2)  Theological interpretation

Rabbi Samson Raphael Hirsch explains the name E A-E as follows:

All other creatures are none other than what they must be…but He can say…I shall be that which I wish to be.  Thus expression is given to G-d's personal, absolute and free essence…The future becomes an object totally dependent on the will of G-d, free of any other dependence.

In other words, this name expresses the absolute freedom of the Holy One, blessed be He, in running the world, in contrast to the pagan way of thinking in Egyptian culture.  This freedom of the Lord paves the way for free choice by human beings, which is another principle of Israelite theology.

According to Martin Buber, the Lord was clarifying to Moses two principles expressing the unsurpassable difference between Israelite faith and Egyptian paganism:  1. The Lord is always present, taking note of the people of Israel.  2.  Were it not so, human beings would have no way of influencing Him to make Him be present.  We quote Buber:

Behind it stands the implied reply to those influenced by the magical practices of Egypt, those infected by technical magic:  it is superfluous for you to wish to invoke me; in accordance with my character I again and again stand by those whom I befriend; and I would have you know indeed that I befriend you.

This is followed in the second part by:  "That I shall be present", or "As which I shall be present".  Yhvh indeed states that he will always be present, but…refuses to restrict himself to definite forms of manifestation; how could the people even venture to conjure and limit him!  If the first part of the statement states:  "I do not need to be conjured for I am always with you", the second adds:  "but it is impossible to conjure me".

… In the revelation at the Burning Bush religion is demagicized.[4]

 

3)  Philosophical Interpretation

Targum Jonathan explains that this statement expresses the everlastingness of the Holy One, blessed be He:  "I am He that I was and that I shall be."[5] This is also the interpretation given by R. Saadiah Gaon and Moses Mendelsohn, based on the midrash (Exodus Rabbah 3):  "G-d said to Moses:  'Tell them that I am now what I always was and always will be'; for this reason is the word ehyeh written three times."  In Guide for the Perplexed (1.63), Maimonides explains the name as follows:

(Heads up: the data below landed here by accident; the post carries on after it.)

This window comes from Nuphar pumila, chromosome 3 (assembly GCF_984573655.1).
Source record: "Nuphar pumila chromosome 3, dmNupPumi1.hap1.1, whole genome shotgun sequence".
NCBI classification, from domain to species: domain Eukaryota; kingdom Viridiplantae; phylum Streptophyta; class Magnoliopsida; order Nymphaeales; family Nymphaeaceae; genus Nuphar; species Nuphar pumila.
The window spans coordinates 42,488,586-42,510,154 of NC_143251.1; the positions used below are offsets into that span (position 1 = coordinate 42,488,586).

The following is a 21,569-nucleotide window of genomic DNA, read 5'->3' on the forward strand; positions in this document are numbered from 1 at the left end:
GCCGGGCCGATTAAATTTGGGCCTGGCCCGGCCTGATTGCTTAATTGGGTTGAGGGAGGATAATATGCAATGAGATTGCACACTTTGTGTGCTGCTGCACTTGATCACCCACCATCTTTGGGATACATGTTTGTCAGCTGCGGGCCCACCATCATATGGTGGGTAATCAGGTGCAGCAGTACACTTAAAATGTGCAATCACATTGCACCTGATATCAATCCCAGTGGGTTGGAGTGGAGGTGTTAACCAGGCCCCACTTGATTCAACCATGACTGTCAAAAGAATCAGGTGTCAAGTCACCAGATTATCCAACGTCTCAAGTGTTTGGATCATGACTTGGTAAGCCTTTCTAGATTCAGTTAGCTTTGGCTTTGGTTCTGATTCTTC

The first noun which is to be described is ehyeh:  the second, by which the first is described, is likewise ehyeh, the identical word, as if to show that the object which is to be described and the attribute by which it is described are in this case necessarily identical.  This is, therefore, the expression of the idea that G-d exists, but not in the ordinary sense of the term:  or, in other words He is "the existing Being which is the existing Being," that is to say, the Being whose existence is absolute.

Maimonides seeks to elucidate here that G-d said to Moses:  I do not exist as something contingent, rather as necessary.  This is so since my Being is my Self and is not one among many of my attributes; therefore my Being and my Self are one and the same, as is expressed by E A-E.[6]

Maimonides elaborates on this idea at the beginning of his Mishneh Torah, as follows:

The foundation of all foundations and the pillar of wisdom is to know that there is a Primary Being who brought into being all existence.  All the beings of the heavens, the earth, and what is between them came into existence only from the truth of His being.

If one would imagine that He does not exist, no other being could possibly exist.

If one would imagine that none of the entities aside from Him exist, He alone would continue to exist, and the nullification of their [existence] would not nullify His existence, because all the [other] entities require Him and He, blessed be He, does not require them…Therefore, the truth of His [being] does not resemble the truth of any of their [beings].[7]

In other words, the existence of the Lord is a necessary condition for the existence of the entire world, but His existence is in no way conditional on the world's existence, thus His Being alone is verily True.